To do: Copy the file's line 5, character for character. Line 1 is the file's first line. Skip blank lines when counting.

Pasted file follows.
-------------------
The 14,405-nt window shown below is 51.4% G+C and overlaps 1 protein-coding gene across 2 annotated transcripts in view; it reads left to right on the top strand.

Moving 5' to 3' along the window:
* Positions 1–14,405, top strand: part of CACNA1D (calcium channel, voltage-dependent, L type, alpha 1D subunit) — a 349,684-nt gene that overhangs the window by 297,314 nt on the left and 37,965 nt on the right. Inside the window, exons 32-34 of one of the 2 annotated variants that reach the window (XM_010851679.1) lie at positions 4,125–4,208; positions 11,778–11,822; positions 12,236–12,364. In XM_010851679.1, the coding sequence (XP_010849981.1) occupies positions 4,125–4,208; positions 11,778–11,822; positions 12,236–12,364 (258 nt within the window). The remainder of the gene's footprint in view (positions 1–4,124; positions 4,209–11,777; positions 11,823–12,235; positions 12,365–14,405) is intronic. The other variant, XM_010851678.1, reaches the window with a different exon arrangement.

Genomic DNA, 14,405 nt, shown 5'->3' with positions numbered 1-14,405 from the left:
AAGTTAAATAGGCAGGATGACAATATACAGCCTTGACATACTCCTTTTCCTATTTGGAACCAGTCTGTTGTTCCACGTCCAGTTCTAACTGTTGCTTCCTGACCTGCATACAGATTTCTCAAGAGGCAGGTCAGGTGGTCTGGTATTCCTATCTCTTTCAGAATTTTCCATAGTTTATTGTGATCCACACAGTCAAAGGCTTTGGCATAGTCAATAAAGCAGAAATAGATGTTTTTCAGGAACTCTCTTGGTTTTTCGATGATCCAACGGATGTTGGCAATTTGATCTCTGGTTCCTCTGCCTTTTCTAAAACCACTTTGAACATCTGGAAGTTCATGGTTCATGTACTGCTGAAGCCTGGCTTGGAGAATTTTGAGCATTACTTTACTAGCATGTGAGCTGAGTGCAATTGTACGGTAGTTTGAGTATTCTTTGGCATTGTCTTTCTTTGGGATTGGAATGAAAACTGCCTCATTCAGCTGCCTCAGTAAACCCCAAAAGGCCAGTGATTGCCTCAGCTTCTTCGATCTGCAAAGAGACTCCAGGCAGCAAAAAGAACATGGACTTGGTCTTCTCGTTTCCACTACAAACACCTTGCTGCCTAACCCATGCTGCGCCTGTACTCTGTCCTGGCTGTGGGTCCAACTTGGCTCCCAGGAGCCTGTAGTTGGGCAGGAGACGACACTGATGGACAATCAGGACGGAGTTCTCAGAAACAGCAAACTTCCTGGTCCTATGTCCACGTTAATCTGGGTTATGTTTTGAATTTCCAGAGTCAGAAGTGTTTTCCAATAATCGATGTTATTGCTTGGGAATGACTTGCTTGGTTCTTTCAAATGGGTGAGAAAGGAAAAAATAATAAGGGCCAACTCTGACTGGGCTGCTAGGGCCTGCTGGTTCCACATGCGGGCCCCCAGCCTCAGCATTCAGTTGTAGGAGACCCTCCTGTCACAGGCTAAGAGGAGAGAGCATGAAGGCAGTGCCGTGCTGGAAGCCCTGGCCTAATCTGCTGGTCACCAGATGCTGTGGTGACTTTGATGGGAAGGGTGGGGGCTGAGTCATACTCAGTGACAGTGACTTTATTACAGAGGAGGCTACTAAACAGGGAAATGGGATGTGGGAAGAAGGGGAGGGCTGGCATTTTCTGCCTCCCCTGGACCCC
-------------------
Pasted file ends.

AAGTTAAATAGGCAGGATGACAATATACAGCCTTGACATACTCCTTTTCCTATTTGGAACCAGTCTGTTGTTCCACGTCCAGTTCTAACTGTTGCTTCCTGACCTGCATACAGATTTCTCAAGAGGCAGGTCAGGTGGTCTGGTATTCCTATCTCTTTCAGAATTTTCCATAGTTTATTGTGATCCACACAGTCAAAGGCTTTGGCATAGTCAATAAAGCAGAAATAGATGTTTTTCAGGAACTCTCTTGGTTTTTCGATGATCCAACGGATGTTGGCAATTTGATCTCTGGTTCCTCTGCCTTTTCTAAAACCACTTTGAACATCTGGAAGTTCATGGTTCATGTACTGCTGAAGCCTGGCTTGGAGAATTTTGAGCATTACTTTACTAGCATGTGAGCTGAGTGCAATTGTACGGTAGTTTGAGTATTCTTTGGCATTGTCTTTCTTTGGGATTGGAATGAAAACTGCCTCATTCAGCTGCCTCAGTAAACCCCAAAAGGCCAGTGATTGCCTCAGCTTCTTCGATCTGCAAAGAGACTCCAGGCAGCAAAAAGAACATGGACTTGGTCTTCTCGTTTCCACTACAAACACCTTGCTGCCTAACCCATGCTGCGCCTGTACTCTGTCCTGGCTGTGGGTCCAACTTGGCTCCCAGGAGCCTGTAGTTGGGCAGGAGACGACACTGATGGACAATCAGGACGGAGTTCTCAGAAACAGCAAACTTCCTGGTCCTATGTCCACGTTAATCTGGGTTATGTTTTGAATTTCCAGAGTCAGAAGTGTTTTCCAATAATCGATGTTATTGCTTGGGAATGACTTGCTTGGTTCTTTCAAATGGGTGAGAAAGGAAAAAATAATAAGGGCCAACTCTGACTGGGCTGCTAGGGCCTGCTGGTTCCACATGCGGGCCCCCAGCCTCAGCATTCAGTTGTAGGAGACCCTCCTGTCACAGGCTAAGAGGAGAGAGCATGAAGGCAGTGCCGTGCTGGAAGCCCTGGCCTAATCTGCTGGTCACCAGATGCTGTGGTGACTTTGATGGGAAGGGTGGGGGCTGAGTCATACTCAGTGACAGTGACTTTATTACAGAGGAGGCTACTAAACAGGGAAATGGGATGTGGGAAGAAGGGGAGGGCTGGCATTTTCTGCCTCCCCTGGACCCC